Less Freedom, Less Speech
WASHINGTON -- In
some recess of David Irving's reptile brain, he knows that his
indefensible imprisonment is helping his side. His side consists
of all the enemies of open societies.
Irving, born in England
in 1938, was a prodigy of perversity, asking for a copy of ``Mein
Kampf'' as a school prize. He grew up to be a ``moderate fascist''
-- his description -- historian who has made a career of arguing,
in many books and incessant speeches, that although many Jews
died of disease and hardship during the Second World War, nothing
like the Holocaust -- 6 million victims of industrialized murder
from crackpots to the president of Iran, argue that the ``so-called''
gas chambers were only for showers or fumigation; that Zyklon
B gas was too weak to produce mass deaths; that it was too strong
to be used -- it would have killed those emptying the chambers;
that the crematoria were built after the war by Poles as a macabre
tourist attraction, or by Jews to extort compensation; that Germans
concocted ``evidence'' of ``genocide'' to please their conquerors;
which is anti-Semitism tarted up with the trappings of historiography,
is a crime in Australia, Belgium, Canada, the Czech Republic,
France, Germany, Israel, Lithuania, New Zealand, Poland, Romania,
Slovakia and Switzerland. And in Austria, which criminalizes speech
that ``denies, grossly trivializes, approves or seeks to justify''
In 1989, in two speeches
in Austria, Irving said, among much else, that only 74,000 Jews
died of natural causes in work camps and millions were spirited
to Palestine after the war. An arrest warrant was issued. Last
November, Irving was arrested when he came to Austria to address
some right-wing students. Last week, while Europe was lecturing
Muslims about the virtue of tolerating free expression by Danish
cartoonists, Irving was sentenced to three years in prison.
What folly. What
dangers do the likes of Irving pose? Holocaust denial is the occupation
of cynics and lunatics who are always with us but are no reason
for getting governments into the dangerous business of outlawing
certain arguments. Laws criminalizing Holocaust denial open a
moral pork barrel for politicians: Many groups can be pandered
to with speech restrictions. Why not a law regulating speech about
slavery? Or Stalin's crimes?
Some defenders of
the prosecution of Irving say Europe -- and especially Austria,
Hitler's birthplace -- rightly has, from recent history, an acute
fear of totalitarians. But that historical memory should cause
Europe to recoil from government-enforced orthodoxy about anything.
using the criminal law for moral exhibitionism, enact ``hate crime''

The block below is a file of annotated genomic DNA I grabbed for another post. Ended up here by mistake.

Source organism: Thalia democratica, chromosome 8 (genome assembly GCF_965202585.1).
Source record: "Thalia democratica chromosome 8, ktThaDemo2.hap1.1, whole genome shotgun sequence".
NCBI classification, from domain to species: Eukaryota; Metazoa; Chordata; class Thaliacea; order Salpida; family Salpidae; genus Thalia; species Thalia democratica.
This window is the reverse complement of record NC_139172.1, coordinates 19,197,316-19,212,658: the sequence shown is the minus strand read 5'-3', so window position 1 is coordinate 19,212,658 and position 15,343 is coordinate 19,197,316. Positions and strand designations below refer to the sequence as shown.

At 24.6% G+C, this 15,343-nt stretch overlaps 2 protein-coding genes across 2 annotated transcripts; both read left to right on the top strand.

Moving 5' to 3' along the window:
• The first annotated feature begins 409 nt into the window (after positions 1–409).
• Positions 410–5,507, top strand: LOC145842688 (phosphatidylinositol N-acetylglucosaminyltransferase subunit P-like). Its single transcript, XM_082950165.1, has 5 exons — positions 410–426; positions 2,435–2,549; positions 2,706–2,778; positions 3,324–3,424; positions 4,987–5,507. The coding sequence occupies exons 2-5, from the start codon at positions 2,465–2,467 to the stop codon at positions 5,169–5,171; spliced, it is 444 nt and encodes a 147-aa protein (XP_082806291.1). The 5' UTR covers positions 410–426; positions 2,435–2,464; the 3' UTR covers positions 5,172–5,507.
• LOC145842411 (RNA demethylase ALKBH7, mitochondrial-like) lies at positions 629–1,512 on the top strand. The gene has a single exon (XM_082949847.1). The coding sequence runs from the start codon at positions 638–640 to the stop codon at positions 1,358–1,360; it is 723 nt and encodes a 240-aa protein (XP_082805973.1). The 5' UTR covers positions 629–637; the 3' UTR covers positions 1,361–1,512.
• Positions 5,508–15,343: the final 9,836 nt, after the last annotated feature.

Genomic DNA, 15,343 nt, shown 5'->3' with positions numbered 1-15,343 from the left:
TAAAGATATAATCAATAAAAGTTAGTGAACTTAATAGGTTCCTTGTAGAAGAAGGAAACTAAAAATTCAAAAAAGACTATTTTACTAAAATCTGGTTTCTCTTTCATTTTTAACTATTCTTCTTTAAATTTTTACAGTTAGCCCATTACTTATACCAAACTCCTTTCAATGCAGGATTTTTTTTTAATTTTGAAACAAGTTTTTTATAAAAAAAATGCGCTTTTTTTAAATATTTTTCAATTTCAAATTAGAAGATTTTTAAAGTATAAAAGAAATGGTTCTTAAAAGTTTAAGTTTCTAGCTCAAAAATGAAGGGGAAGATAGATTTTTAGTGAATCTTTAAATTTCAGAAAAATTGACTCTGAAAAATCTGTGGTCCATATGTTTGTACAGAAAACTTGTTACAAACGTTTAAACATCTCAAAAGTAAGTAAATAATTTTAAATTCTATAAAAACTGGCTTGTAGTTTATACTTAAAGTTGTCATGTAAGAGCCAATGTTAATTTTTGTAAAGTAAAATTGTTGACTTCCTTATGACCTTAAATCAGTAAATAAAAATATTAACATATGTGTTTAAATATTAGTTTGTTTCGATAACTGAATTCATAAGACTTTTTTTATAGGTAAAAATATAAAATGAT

laws. Hate crimes are, in effect, thought crimes. Hate crime laws
mandate enhanced punishments for crimes committed as a result
of, or at least when accompanied by, particular states of mind
of which the government particularly disapproves. Governments
that feel free to stigmatize, indeed criminalize, certain political
thoughts and attitudes will move on to regulating what expresses
such thoughts and attitudes -- speech.
For several decades
in America, the aim of much of the jurisprudential thought about
the First Amendment's free speech provision has been to justify
contracting its protections. Freedom of speech is increasingly
``balanced'' against ``competing values.'' As a result, it is
whittled down, often by seemingly innocuous increments, to a minor
On campuses, speech
codes have abridged the right of free expression in order to protect
the right -- for such it has become -- of certain preferred groups
to not be offended. The NCAA is truncating the right of some colleges
and universities to express their identity using mascots deemed
``insensitive'' to the feelings of this or that grievance group.
Campaign finance laws ration the amount and control the timing
and content of political speech. The right to free political speech
is now ``balanced'' against society's interest in leveling the
political playing field, or elevating the tone of civic discourse,
or enabling politicians to spend less time soliciting contributions,
or allowing candidates to control the content of their campaigns,
or dispelling the ``appearance'' of corruption, etc.
To protect the fragile
flower of womanhood, a judge has ruled that use of gender-based
terms such as ``foreman'' or ``draftsman'' could create a ``hostile
environment'' and hence constitute sexual harassment. To improve
all of us, people with various agendas are itching to get government
to regulate speech of this or that sort.
Even open societies
have would-be mullahs. But the more serious threats to freedom
are mullahs who control societies: Irving, expecting a suspended
sentence, had planned to travel to Tehran to participate in a
conference, organized by Iran's government, to promote Holocaust
2006, Washington Post Writers Group